Time-shift imaging condition in seismic migration |

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An image is formed when the Kirchoff stacking
curve (dashed line) touches the true reflection response.
Left: the case of under-migration; right: over-migration.
Figure 3. |
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off
Common-image gathers for
space-shift imaging (left column) and
time-shift imaging (right column).
Figure 4. |
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ssk
Common-image gathers after slant-stack
for space-shift imaging (left column) and
for time-shift imaging (right column).
The vertical line indicates the migration velocity.
Figure 5. |
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We can use the Kirchhoff formulation to analyze the moveout behavior of the time-shift imaging condition in the simplest case of a flat reflector in a constant-velocity medium (Figures 3-5).

The synthetic data are imaged using shot-record wavefield extrapolation migration. Figure 4 shows offset common-image gathers for three different migration slownesses , one of which is equal to the modeling slowness . The left column corresponds to the space-shift imaging condition and the right column corresponds to the time-shift imaging condition.

For the space-shift CIGs imaged with correct slowness, left column in Figure 4, the energy is focused at zero offset, but it spreads in a region of offsets when the slowness is wrong. Slant-stacking produces the images in left column of Figure 5.

For the time-shift CIGs imaged with correct slowness, right column in Figure 4, the energy is distributed along a line with a slope equal to the local velocity at the reflector position, but it spreads around this region when the slowness is wrong. Slant-stacking produces the images in the right column of Figure 5.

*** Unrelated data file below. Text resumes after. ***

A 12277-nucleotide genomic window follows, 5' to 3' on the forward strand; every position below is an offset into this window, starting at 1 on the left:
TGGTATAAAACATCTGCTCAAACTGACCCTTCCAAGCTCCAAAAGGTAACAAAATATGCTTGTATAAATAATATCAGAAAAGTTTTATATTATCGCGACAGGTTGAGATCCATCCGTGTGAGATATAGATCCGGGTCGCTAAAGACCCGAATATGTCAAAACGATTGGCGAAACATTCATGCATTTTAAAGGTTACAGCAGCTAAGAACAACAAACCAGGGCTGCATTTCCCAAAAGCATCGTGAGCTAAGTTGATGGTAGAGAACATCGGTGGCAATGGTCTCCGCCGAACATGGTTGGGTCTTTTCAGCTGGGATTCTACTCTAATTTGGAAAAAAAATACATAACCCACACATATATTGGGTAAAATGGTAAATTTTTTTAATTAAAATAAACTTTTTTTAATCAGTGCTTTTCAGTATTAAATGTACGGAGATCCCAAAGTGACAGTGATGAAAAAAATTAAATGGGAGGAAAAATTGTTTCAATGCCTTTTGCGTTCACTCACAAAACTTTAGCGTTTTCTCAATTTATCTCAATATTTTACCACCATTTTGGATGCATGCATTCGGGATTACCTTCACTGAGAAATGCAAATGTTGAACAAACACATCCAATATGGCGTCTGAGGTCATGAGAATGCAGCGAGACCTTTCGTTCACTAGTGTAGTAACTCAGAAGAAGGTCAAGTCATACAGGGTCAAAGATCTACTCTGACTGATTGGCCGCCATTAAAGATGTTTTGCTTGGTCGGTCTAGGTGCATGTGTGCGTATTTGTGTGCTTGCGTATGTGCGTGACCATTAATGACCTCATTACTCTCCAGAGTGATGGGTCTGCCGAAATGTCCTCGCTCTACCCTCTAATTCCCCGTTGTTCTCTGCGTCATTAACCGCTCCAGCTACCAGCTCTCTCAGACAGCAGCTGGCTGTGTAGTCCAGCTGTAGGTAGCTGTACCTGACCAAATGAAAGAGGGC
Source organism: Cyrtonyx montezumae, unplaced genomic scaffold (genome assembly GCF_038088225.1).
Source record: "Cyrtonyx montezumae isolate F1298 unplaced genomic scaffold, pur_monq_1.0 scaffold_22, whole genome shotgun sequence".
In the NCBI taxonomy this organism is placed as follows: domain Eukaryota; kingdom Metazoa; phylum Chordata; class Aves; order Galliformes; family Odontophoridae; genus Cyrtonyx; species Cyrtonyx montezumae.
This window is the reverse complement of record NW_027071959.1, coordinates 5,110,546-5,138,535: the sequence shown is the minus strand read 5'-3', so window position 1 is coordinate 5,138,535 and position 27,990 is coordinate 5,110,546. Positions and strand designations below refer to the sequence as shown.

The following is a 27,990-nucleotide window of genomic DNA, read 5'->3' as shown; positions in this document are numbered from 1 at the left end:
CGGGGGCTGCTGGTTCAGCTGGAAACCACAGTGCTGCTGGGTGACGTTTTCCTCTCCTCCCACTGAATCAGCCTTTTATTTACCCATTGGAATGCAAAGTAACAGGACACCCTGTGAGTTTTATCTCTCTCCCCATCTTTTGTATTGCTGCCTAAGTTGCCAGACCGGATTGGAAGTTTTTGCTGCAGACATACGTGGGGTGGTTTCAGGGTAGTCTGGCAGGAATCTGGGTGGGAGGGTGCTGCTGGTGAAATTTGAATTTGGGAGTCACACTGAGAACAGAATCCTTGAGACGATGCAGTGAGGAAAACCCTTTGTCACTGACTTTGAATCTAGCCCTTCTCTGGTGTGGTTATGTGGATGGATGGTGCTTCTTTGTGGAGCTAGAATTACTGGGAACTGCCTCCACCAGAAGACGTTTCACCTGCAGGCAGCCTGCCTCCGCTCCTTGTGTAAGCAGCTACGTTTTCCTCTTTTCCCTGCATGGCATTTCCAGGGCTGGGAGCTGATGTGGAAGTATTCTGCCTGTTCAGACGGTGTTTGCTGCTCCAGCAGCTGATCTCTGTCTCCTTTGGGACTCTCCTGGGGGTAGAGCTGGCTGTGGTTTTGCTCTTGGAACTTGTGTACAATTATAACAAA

Let and represent
the true slowness and reflector depth, and and stand for the
corresponding quantities used in migration. An image is formed when
the Kirchoff stacking curve
touches the true reflection response
(Figure 3).
Solving for from the envelope condition
yields two solutions:

Substituting solutions 27 and 28 in the condition produces two images in the space. The first image is a straight line

and the second image is a segment of the second-order curve

Applying a slant-stack transformation with turns line (29) into a point in the space, while curve (30) turns into the curve

The curvature of the curve at is a clear indicator of the migration velocity errors.

By contrast, the moveout shape appearing in wave-equation
migration with the lateral-shift imaging condition is (Bartana et al., 2005)

which is applicable for velocity analysis. A formal connection between -parameterization in equation (31) and -parameterization in equation (33) is given by

or

where . Equation (35) is a special case of equation (23) for flat reflectors. Curves of shape (31) and (33) are plotted on top of the experimental moveouts in Figure 5.

Time-shift imaging condition in seismic migration |

2007-04-08